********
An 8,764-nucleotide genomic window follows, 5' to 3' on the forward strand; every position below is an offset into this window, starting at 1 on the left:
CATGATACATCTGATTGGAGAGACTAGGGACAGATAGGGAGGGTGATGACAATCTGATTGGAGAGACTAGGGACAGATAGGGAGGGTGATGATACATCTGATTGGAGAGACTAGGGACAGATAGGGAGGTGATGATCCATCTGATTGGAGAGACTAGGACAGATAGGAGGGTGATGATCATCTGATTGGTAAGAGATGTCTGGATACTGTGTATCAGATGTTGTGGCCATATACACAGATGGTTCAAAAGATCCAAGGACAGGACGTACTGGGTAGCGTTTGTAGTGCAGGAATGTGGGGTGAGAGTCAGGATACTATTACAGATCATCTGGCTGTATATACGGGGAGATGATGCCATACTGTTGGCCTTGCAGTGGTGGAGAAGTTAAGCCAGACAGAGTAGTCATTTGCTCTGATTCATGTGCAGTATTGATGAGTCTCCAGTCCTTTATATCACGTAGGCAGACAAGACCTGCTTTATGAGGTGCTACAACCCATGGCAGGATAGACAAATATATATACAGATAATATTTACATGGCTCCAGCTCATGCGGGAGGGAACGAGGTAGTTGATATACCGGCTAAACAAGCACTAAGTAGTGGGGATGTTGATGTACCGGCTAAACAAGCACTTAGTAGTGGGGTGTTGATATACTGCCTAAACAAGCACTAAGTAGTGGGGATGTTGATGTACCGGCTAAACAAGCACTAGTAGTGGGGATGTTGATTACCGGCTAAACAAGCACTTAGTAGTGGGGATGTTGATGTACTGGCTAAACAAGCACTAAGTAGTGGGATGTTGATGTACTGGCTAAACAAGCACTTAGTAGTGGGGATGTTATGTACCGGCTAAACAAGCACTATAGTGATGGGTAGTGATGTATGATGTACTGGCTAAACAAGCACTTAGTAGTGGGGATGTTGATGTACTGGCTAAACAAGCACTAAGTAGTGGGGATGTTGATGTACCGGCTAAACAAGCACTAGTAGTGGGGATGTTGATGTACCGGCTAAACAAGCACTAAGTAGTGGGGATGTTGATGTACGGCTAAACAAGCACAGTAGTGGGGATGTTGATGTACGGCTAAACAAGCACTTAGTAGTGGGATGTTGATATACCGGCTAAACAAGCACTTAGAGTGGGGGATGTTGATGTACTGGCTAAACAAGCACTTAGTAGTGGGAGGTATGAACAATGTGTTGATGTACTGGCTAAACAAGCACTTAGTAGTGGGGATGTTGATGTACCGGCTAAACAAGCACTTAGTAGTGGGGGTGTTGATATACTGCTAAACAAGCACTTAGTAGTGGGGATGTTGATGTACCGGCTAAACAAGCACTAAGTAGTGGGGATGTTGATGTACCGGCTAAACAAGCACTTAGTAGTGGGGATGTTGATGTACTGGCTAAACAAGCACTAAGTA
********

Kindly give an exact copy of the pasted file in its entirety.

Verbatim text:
An 8,764-nucleotide genomic window follows, 5' to 3' on the forward strand; every position below is an offset into this window, starting at 1 on the left:
CATGATACATCTGATTGGAGAGACTAGGGACAGATAGGGAGGGTGATGACAATCTGATTGGAGAGACTAGGGACAGATAGGGAGGGTGATGATACATCTGATTGGAGAGACTAGGGACAGATAGGGAGGTGATGATCCATCTGATTGGAGAGACTAGGACAGATAGGAGGGTGATGATCATCTGATTGGTAAGAGATGTCTGGATACTGTGTATCAGATGTTGTGGCCATATACACAGATGGTTCAAAAGATCCAAGGACAGGACGTACTGGGTAGCGTTTGTAGTGCAGGAATGTGGGGTGAGAGTCAGGATACTATTACAGATCATCTGGCTGTATATACGGGGAGATGATGCCATACTGTTGGCCTTGCAGTGGTGGAGAAGTTAAGCCAGACAGAGTAGTCATTTGCTCTGATTCATGTGCAGTATTGATGAGTCTCCAGTCCTTTATATCACGTAGGCAGACAAGACCTGCTTTATGAGGTGCTACAACCCATGGCAGGATAGACAAATATATATACAGATAATATTTACATGGCTCCAGCTCATGCGGGAGGGAACGAGGTAGTTGATATACCGGCTAAACAAGCACTAAGTAGTGGGGATGTTGATGTACCGGCTAAACAAGCACTTAGTAGTGGGGTGTTGATATACTGCCTAAACAAGCACTAAGTAGTGGGGATGTTGATGTACCGGCTAAACAAGCACTAGTAGTGGGGATGTTGATTACCGGCTAAACAAGCACTTAGTAGTGGGGATGTTGATGTACTGGCTAAACAAGCACTAAGTAGTGGGATGTTGATGTACTGGCTAAACAAGCACTTAGTAGTGGGGATGTTATGTACCGGCTAAACAAGCACTATAGTGATGGGTAGTGATGTATGATGTACTGGCTAAACAAGCACTTAGTAGTGGGGATGTTGATGTACTGGCTAAACAAGCACTAAGTAGTGGGGATGTTGATGTACCGGCTAAACAAGCACTAGTAGTGGGGATGTTGATGTACCGGCTAAACAAGCACTAAGTAGTGGGGATGTTGATGTACGGCTAAACAAGCACAGTAGTGGGGATGTTGATGTACGGCTAAACAAGCACTTAGTAGTGGGATGTTGATATACCGGCTAAACAAGCACTTAGAGTGGGGGATGTTGATGTACTGGCTAAACAAGCACTTAGTAGTGGGAGGTATGAACAATGTGTTGATGTACTGGCTAAACAAGCACTTAGTAGTGGGGATGTTGATGTACCGGCTAAACAAGCACTTAGTAGTGGGGGTGTTGATATACTGCTAAACAAGCACTTAGTAGTGGGGATGTTGATGTACCGGCTAAACAAGCACTAAGTAGTGGGGATGTTGATGTACCGGCTAAACAAGCACTTAGTAGTGGGGATGTTGATGTACTGGCTAAACAAGCACTAAGTA